LEO welcomes letters that are brief (250 words max) and thoughtful. Ad hominem attacks will be ignored, and we need your name and a daytime phone number. Send snail mail to EROSIA, 640 S. Fourth St., Louisville, Ky. 40202. Fax to 895-9779 or e-mail to email@example.com. We may edit for length, grammar and clarity.
The photo caption in last week’s Connected Diss column mislabeled Annette from the Farmers’ Market at The Temple on U.S. 42. She was pictured on the right in the photo.
In reference to the LEO cover story “The Sultan of Spin” from the Nov. 14 issue: As a reader who assumedly cares about DJ Eric Sanders’ triad of ritzy cell phones, I resent being pandered to. Materialism exists in this country as a growing and malignant force; hip hop is at the vanguard of materialism among youth. So long as these mainstream hits and hit makers perpetuate societal misconduct, what is less worthy of front-page publicity than a man’s ascension to prestige among “urban music’s elite”? Perhaps while Sanders serves as a representative in his Heavy Hitter hip hop fraternity, he can wield his influence to repress the roles of homophobia, misogyny, gun glorification, materialism and unabashed narcissism in this highly provocative subculture.
Simon Meiners, Louisville
The Erosia section from the Nov. 14 LEO really left me scratching my head. I often do that when I read the thoughts of liberals these days.
In one letter, Angie Cahill questions why children, who do not have to pay taxes, would be in favor of the library referendum, whereas adults, who do have to pay taxes, voted so decisively against it. Perhaps the next referendum should seek to change the name of the library from the Louisville Free Public Library to the Louisville Taxpayer-Supported Public Library, which would be a much more accurate description. If that referendum passes, then maybe people like Angie will be able to understand why most of us are less inclined to be in favor of things that cost money versus those things that are free. Actually, it’s a pretty simple concept, isn’t it?
And then Paul Whitely discusses the need for more “economic equity” in our nation. First off, I think that was tried previously for about 70 years in the former Soviet Union, wasn’t it? I don’t believe the concept of “From each according to his ability, to each according to his need” worked out too well, or at least it didn’t seem to, because I don’t recall millions of illegal immigrants trying to sneak into the old U.S.S.R. Second, Paul points to John Edwards as the only presidential candidate to even raise the economic equity issue. Of course, if you believe Edwards’ own story of his life, then one might realize that he is the poster child for someone who grew up as a “have-not” but was able to become a “have a lot.” Someday maybe people like Paul will be able to understand that the U.S.A. has never been, nor was it intended to be, a land of equality, but rather it has always been a land of equal opportunity. Once again, it’s a pretty simple concept, isn’t it?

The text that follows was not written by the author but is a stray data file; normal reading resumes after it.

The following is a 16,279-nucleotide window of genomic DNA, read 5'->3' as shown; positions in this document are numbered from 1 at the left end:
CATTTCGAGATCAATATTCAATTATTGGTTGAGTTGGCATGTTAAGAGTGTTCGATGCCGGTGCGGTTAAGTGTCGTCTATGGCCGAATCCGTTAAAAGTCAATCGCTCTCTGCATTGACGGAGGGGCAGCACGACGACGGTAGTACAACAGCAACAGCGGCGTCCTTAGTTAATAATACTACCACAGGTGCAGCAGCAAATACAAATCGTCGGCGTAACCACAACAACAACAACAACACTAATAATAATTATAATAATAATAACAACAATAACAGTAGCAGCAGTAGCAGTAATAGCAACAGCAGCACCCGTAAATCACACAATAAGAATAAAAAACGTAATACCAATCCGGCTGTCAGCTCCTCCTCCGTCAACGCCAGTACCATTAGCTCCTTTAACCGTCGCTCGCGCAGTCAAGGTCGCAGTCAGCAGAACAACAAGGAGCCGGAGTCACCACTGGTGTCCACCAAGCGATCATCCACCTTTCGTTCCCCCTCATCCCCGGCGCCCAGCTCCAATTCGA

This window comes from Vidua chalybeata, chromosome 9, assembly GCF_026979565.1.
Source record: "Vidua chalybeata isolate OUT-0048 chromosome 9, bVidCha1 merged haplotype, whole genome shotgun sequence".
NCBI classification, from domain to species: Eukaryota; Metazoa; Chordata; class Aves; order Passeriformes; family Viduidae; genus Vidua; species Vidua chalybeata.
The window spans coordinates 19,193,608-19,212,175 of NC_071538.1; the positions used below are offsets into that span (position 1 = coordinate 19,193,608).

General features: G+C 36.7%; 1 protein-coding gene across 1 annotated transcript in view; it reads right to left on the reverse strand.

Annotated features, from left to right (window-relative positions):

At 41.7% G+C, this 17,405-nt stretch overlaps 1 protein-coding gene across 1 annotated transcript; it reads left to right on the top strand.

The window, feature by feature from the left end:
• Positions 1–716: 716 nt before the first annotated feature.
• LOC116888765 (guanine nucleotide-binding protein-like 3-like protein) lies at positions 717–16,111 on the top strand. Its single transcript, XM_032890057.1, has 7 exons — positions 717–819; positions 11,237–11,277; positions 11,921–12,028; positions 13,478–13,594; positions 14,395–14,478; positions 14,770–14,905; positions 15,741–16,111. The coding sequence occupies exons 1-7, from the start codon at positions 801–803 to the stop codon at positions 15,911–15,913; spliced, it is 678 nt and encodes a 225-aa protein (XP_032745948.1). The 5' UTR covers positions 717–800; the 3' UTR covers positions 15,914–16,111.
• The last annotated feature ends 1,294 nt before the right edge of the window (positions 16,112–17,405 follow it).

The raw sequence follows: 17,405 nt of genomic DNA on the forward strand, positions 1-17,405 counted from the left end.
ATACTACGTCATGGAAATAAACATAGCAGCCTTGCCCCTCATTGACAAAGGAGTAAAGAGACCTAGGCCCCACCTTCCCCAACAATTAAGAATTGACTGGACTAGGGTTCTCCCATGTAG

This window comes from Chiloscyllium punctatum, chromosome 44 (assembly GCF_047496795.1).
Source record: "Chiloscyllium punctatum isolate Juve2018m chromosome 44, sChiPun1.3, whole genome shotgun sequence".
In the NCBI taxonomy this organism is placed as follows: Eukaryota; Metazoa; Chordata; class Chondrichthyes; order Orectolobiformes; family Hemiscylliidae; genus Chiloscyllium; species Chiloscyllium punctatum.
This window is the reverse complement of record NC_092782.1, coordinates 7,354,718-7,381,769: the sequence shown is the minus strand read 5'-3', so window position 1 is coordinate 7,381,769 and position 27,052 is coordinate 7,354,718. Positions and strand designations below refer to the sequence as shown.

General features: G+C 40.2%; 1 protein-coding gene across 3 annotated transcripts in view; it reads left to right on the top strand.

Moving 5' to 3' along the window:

Rick Robbins, Sellersburg, Ind.
On my first reading of Cary Stemle’s insightful analysis of the library tax referendum (LEO, Nov 14), I saw immediately that he was onto something. He raised some very interesting points that I don’t remember reading anywhere else.
Most notable among them was his observation that many voters seemed to feel like our so-called “local opinion-leaders” were trying to tell us what’s good for us — as if they know better than everyone else. Instead of selling us on the idea of a library tax, it seemed like they were trying to spoon-feed it to us.
So, we endured a long parade of personal endorsements from supporters of the library tax in the newspaper and from TV commercials. There seemed to be little if anything memorable out of it all.
Isn’t there a better way? For example, think about those informational booklets that Metro United Way distributes during their fundraising appeals each year. In these booklets, you find plenty of well-organized data about goals, accomplishments and “outcome measurements” (numbers, statistics and charts).
These folks appear to work very hard at describing the actual need for our contributions and demonstrating their efficiency in using the dollars we give them. The library tax supporters may have distributed similar materials. If so, that information obviously did not stick in my mind.
Maybe the library could learn a few things from Metro United Way.
Tom Louderback, Louisville
I don’t think Sherry Deatrick was at the same play I attended (Pandora Productions’ “Arrangement for Two Violas”). While this critic is entitled to her opinion, I take issue with her false assertion that the audience’s “heads were nodding — but not in approval …” The audience, myself included, was alert, attentive, and clearly enjoying themselves. Again, Ms. Deatrick is entitled to her opinion. However, I take issue with her broad assumptions about mine.
Craig Hubbuch, Louisville
Bury the Hate
We have just elected a new governor and a bunch of progressive people to lead Kentucky. But what is more important is that we proved that “hate is not a family value.”
We are glad to know that Pat Boone is not dead, but we wish that his practice of making “homo-hate” phone calls was dead.
Family values should include such things as job opportunities, affordable healthcare, comfortable retirements and help for those who need it. Included are the impaired veterans who are returning from Bush’s war. We wonder how many more years it will take for the professors at the religious seminaries like Asbury and Southern Baptist to learn how to say the word “gay.” Could it be that “homo-hate” and the preaching of that long “H” word is so much more profitable than preaching about God’s love for all his children?
Vic Dungan, Louisville